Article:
Asunto(s)
Betacoronavirus , Infecciones por Coronavirus/diagnóstico , Infecciones por Coronavirus/epidemiología , Servicio de Urgencia en Hospital/estadística & datos numéricos , Neumonía Viral/diagnóstico , Neumonía Viral/epidemiología , Evaluación de Síntomas , Adolescente , Adulto , Distribución por Edad , Factores de Edad , Anciano , Anciano de 80 o más Años , Enfermedades Cardiovasculares/epidemiología , Niño , Preescolar , Comorbilidad , Infecciones por Coronavirus/mortalidad , Infecciones por Coronavirus/terapia , Femenino , Mortalidad Hospitalaria , Humanos , Lactante , Recién Nacido , Intubación Intratraqueal/estadística & datos numéricos , Modelos Logísticos , Masculino , Persona de Mediana Edad , Neoplasias/epidemiología , Obesidad/complicaciones , Oportunidad Relativa , Pandemias , Neumonía Viral/mortalidad , Neumonía Viral/terapia , Pronóstico , Estudios Prospectivos , Trastornos Respiratorios/epidemiología , Respiración Artificial/estadística & datos numéricos , Distribución por Sexo , España/epidemiología , Adulto Joven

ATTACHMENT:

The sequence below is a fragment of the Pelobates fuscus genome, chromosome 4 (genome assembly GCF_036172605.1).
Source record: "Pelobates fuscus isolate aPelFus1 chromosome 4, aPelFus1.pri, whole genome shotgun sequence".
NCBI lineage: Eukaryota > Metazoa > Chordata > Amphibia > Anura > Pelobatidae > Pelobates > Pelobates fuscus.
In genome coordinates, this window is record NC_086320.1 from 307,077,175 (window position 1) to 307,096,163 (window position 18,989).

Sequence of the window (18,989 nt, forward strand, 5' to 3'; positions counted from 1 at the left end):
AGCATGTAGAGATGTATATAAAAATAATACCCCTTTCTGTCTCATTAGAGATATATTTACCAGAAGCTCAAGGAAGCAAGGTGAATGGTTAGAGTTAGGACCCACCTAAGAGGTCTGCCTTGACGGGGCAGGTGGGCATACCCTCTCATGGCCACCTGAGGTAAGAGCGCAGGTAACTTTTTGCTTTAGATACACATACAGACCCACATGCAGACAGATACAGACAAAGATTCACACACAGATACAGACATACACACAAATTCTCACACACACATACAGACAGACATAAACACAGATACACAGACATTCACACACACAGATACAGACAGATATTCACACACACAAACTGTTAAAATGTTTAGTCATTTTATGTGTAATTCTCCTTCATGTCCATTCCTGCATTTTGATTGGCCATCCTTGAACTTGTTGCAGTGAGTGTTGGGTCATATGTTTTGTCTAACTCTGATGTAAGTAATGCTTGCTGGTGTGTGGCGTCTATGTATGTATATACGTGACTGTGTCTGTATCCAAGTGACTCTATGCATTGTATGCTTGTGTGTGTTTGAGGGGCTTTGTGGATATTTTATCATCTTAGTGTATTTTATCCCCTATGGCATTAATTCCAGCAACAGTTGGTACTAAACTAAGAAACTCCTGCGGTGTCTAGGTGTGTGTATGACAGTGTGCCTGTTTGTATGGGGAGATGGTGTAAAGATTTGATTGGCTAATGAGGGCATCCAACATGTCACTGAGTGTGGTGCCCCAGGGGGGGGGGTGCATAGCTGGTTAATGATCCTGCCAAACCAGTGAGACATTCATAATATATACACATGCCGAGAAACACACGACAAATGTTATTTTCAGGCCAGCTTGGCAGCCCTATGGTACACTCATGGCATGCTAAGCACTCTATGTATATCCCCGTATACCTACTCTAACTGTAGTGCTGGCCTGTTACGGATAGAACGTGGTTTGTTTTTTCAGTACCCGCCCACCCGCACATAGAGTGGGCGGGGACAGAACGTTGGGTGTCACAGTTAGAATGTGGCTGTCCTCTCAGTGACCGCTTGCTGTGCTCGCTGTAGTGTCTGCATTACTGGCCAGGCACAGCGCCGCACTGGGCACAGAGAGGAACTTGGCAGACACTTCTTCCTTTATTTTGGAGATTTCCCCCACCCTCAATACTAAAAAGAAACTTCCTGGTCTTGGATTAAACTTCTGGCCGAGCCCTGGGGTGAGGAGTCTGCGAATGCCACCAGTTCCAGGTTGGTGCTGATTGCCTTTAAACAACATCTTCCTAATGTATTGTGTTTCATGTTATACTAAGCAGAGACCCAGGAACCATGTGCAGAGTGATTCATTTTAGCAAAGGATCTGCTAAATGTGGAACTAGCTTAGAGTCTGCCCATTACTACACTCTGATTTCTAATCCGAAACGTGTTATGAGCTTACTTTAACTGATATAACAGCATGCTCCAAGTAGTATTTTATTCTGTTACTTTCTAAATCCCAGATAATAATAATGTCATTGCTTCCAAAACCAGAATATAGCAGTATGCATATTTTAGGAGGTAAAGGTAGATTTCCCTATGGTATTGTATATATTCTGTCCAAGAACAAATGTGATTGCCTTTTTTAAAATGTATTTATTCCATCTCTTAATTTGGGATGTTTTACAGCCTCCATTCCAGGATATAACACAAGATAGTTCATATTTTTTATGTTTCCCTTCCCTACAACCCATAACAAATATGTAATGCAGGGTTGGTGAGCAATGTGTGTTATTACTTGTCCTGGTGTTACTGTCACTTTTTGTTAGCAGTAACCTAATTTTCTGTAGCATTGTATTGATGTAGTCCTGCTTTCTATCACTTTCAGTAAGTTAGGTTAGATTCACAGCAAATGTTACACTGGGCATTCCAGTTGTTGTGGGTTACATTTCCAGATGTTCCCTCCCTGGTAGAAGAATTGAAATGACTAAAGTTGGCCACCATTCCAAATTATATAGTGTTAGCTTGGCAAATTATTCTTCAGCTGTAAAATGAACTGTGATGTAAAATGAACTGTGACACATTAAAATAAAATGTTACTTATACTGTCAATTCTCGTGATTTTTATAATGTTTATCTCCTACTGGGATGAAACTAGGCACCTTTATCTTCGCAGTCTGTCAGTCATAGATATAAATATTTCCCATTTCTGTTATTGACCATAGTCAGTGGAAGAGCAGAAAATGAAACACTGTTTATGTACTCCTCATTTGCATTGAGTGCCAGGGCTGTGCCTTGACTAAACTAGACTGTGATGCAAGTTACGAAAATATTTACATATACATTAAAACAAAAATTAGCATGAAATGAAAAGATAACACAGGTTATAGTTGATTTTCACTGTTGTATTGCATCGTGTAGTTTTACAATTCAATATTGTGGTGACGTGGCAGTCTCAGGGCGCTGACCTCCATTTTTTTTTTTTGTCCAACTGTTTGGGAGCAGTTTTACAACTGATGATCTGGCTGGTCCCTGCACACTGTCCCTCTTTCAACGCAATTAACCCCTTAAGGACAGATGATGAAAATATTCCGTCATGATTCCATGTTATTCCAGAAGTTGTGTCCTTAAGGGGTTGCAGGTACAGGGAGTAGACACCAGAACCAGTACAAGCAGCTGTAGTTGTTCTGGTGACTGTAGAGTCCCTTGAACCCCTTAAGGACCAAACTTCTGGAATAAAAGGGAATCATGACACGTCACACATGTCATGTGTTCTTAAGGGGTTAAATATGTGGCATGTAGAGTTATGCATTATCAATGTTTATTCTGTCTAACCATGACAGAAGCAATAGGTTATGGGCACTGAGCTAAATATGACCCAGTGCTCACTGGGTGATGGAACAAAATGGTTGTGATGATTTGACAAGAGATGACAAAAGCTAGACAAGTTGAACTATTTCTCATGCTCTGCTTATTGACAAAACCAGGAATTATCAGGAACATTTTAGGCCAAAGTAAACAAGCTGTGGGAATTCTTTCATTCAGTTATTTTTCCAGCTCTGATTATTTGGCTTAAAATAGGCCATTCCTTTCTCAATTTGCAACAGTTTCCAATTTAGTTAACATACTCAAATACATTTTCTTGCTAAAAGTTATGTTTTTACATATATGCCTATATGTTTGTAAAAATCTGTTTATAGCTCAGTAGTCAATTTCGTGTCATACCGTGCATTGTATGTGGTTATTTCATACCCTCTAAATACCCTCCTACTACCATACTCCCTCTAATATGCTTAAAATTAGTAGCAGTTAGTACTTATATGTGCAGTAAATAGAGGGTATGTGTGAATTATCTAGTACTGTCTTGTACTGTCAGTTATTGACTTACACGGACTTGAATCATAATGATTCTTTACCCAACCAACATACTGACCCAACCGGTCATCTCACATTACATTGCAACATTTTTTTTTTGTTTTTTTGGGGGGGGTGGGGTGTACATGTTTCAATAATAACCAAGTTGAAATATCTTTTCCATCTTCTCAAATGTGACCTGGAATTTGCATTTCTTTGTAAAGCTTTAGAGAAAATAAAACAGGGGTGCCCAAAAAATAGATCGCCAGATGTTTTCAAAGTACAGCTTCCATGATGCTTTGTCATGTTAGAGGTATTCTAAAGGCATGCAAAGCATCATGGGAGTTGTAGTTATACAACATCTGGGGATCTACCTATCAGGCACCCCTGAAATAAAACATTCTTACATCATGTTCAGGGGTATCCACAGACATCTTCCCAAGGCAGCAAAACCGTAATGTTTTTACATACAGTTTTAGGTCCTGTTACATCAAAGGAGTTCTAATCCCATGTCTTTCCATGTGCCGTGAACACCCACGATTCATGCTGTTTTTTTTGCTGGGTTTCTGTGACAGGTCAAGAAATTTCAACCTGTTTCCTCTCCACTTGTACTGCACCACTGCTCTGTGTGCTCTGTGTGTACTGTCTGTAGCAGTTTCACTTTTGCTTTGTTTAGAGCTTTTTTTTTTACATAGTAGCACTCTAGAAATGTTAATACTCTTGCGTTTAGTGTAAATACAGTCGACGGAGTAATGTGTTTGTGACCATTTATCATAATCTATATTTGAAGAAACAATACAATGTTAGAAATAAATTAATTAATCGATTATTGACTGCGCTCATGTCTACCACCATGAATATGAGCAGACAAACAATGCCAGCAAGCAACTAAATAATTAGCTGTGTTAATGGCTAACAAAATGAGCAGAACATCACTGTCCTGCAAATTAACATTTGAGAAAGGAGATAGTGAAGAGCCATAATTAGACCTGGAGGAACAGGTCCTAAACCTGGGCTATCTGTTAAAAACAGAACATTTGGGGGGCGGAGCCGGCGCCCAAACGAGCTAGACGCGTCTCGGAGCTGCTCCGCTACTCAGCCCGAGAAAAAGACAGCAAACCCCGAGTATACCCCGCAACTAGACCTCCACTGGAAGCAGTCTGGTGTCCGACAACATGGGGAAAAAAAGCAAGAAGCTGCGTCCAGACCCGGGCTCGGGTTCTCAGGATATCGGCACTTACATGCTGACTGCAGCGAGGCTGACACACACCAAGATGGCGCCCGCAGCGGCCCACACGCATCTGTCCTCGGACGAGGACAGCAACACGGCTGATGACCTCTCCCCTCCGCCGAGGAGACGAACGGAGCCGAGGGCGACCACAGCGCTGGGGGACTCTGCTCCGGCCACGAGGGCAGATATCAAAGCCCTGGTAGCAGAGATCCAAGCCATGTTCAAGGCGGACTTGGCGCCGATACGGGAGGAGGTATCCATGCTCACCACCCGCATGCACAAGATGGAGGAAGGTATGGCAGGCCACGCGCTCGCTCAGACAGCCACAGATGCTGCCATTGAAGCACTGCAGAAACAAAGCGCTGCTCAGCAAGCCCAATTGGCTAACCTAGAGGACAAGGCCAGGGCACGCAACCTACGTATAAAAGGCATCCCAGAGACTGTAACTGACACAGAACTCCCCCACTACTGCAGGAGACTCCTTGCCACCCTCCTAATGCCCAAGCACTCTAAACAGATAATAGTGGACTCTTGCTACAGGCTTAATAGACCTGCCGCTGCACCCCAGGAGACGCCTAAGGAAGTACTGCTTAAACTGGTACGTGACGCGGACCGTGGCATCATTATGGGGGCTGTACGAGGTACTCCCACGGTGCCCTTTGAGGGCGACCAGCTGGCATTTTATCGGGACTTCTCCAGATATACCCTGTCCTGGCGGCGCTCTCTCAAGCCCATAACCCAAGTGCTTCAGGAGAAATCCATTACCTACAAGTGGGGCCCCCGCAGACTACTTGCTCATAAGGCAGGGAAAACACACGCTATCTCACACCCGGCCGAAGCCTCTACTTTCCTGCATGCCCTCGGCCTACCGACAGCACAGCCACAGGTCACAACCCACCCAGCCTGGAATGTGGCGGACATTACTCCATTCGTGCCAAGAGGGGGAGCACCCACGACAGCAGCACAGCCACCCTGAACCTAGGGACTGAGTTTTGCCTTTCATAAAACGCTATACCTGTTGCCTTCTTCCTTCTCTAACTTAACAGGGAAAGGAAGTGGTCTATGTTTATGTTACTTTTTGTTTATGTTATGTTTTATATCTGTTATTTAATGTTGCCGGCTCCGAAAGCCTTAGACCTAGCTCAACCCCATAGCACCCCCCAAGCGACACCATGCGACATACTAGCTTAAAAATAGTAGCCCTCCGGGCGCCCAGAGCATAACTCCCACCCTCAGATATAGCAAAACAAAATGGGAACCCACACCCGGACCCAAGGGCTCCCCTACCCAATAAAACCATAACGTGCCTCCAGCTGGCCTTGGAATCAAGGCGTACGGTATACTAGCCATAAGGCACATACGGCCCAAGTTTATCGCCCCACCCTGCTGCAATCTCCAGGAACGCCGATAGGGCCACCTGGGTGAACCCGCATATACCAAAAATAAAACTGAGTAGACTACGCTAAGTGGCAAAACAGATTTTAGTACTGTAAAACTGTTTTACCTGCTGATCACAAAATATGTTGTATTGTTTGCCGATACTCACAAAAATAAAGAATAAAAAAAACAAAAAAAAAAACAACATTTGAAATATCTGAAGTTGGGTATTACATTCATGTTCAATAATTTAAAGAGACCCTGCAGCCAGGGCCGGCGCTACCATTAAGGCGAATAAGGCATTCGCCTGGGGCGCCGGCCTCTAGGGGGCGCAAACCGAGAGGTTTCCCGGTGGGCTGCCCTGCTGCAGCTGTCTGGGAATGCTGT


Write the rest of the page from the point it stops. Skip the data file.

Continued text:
7.
Emergencias ; 32(4): 242-252, 2020.
Artículo en Inglés, Español | MEDLINE | ID: mdl-32692001

RESUMEN